Oil prices plunged by around nine percent on Tuesday on concerns that a global recession could hit demand.
West Texas Intermediate was down more than 10 percent, but pared that decline to about 8.2 percent.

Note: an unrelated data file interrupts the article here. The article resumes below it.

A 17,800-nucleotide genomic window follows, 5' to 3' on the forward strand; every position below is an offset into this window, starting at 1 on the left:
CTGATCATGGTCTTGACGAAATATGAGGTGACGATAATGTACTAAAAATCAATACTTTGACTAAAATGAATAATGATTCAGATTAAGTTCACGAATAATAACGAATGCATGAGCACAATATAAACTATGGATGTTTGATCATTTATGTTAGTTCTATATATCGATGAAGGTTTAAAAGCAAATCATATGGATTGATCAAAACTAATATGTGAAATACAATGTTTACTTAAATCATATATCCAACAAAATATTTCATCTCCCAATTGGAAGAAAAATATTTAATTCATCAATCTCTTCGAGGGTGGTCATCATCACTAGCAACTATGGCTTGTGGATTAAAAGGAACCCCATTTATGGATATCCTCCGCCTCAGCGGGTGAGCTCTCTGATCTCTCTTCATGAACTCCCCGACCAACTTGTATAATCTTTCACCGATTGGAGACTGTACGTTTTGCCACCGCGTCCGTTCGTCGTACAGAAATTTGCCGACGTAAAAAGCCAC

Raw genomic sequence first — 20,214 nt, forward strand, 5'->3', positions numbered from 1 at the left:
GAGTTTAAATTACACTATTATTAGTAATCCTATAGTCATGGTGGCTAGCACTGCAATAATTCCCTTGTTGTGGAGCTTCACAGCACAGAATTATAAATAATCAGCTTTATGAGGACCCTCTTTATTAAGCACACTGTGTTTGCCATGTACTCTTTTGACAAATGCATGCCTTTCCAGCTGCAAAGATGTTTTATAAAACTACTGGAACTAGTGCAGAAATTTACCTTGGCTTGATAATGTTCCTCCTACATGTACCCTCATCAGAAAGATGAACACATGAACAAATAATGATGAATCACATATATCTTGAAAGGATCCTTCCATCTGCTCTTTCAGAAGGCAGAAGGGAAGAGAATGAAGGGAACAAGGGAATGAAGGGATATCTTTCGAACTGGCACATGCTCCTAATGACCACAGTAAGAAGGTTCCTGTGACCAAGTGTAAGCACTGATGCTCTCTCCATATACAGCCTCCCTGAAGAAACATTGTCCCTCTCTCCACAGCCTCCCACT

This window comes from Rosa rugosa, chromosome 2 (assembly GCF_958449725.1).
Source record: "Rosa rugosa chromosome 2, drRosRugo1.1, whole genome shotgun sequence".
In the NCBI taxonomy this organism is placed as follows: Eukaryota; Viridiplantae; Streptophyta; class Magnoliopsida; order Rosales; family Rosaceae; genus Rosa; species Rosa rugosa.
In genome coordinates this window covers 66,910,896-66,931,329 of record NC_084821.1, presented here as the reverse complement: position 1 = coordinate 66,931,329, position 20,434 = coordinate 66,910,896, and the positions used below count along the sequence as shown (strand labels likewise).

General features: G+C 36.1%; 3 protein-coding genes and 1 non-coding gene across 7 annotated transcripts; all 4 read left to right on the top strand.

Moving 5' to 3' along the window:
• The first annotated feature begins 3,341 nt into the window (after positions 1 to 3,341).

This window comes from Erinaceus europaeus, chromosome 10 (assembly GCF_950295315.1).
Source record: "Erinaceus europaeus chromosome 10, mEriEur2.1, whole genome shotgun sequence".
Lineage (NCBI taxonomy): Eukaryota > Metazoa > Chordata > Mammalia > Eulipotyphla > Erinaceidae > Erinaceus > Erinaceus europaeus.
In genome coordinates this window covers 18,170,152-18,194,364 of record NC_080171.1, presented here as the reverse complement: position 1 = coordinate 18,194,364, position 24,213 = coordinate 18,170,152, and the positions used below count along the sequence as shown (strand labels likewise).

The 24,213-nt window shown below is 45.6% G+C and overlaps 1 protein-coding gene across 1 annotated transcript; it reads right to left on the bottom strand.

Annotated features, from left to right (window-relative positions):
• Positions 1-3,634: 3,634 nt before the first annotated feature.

It closed at ninety-nine dollars fifty cents a barrel, falling below a hundred dollars for the first time since mid-May.
Brent crude was down about 9-and-a-half percent to around one-hundred-three dollars.
For both benchmarks, these were their biggest daily percentage declines since early March.
Experts say oil prices could go lower if a recession does hit.